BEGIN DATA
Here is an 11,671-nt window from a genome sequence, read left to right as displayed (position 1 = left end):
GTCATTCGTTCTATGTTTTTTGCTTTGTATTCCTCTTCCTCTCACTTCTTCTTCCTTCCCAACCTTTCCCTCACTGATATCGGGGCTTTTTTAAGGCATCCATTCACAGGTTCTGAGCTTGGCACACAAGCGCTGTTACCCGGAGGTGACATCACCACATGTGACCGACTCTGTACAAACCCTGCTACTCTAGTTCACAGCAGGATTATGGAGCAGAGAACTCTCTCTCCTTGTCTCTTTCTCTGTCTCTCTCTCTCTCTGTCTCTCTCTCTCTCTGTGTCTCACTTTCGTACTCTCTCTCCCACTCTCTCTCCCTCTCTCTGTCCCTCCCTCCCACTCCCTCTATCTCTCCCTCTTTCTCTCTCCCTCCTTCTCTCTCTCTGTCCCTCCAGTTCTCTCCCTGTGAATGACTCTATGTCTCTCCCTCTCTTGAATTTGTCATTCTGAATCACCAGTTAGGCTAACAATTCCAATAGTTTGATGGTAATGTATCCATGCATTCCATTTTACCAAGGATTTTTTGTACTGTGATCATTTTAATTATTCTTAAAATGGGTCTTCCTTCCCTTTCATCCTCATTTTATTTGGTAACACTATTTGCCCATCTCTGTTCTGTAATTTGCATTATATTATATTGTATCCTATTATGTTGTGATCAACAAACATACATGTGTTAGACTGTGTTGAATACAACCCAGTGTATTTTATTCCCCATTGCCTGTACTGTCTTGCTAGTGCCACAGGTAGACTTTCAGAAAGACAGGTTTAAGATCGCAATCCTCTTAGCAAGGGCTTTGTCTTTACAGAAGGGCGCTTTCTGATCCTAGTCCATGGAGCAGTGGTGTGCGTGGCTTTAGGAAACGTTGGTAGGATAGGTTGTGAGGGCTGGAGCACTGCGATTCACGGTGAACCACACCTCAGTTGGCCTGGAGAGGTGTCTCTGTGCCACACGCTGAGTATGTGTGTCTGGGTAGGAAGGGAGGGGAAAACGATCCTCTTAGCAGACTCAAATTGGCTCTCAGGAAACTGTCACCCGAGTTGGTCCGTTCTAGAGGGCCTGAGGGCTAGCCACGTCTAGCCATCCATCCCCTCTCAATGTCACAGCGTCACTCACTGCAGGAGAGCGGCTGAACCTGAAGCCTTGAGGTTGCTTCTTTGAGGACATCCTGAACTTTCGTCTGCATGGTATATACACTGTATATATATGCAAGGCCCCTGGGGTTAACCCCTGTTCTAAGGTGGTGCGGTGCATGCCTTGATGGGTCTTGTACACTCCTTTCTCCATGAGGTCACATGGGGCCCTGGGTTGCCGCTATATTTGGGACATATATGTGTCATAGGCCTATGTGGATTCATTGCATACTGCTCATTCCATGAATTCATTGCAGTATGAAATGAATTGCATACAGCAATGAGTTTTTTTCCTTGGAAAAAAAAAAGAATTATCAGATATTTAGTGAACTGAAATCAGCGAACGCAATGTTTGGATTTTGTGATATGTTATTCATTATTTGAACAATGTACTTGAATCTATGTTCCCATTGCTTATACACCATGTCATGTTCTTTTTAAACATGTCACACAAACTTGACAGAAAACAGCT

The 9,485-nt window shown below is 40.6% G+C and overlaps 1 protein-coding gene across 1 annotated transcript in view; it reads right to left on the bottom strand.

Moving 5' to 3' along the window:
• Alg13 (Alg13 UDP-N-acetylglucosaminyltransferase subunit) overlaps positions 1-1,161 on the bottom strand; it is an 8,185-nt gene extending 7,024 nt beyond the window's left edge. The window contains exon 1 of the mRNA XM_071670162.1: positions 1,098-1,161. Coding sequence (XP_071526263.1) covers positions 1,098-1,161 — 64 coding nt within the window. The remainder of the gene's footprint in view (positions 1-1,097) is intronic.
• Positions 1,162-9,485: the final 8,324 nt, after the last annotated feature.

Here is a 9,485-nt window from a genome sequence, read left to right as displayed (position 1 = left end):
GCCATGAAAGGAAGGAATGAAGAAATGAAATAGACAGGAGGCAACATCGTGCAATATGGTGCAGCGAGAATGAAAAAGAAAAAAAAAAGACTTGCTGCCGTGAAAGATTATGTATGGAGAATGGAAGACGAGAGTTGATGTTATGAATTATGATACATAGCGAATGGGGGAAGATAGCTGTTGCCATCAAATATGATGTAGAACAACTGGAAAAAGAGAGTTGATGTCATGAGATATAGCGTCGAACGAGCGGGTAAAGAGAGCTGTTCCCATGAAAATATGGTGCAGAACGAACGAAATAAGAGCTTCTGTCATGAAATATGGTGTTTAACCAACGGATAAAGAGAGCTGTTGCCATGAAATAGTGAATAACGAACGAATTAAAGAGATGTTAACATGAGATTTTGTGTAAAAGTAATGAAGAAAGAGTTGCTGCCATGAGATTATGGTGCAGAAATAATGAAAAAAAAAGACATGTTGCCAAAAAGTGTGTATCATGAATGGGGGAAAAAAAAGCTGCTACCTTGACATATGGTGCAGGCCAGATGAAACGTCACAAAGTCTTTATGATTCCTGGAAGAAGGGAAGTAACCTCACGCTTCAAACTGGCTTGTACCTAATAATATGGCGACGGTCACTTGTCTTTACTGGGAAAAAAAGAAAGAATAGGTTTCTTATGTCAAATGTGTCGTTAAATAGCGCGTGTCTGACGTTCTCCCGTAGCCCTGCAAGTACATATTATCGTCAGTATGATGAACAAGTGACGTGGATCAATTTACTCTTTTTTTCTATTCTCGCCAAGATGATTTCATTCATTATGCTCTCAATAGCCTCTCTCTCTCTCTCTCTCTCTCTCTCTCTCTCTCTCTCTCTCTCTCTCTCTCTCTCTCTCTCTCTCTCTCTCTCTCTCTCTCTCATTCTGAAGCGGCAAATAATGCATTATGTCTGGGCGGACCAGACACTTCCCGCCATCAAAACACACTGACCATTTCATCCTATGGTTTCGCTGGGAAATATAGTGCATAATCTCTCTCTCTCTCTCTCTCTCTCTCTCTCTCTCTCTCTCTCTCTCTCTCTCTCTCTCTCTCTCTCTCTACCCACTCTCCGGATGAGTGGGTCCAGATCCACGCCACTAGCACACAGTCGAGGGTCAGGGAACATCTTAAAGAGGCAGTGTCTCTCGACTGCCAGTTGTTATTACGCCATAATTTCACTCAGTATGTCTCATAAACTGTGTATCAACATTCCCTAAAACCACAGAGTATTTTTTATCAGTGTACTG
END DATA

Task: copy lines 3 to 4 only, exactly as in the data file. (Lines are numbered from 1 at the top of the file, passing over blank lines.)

The 9,485-nt window shown below is 40.6% G+C and overlaps 1 protein-coding gene across 1 annotated transcript in view; it reads right to left on the bottom strand.

Moving 5' to 3' along the window: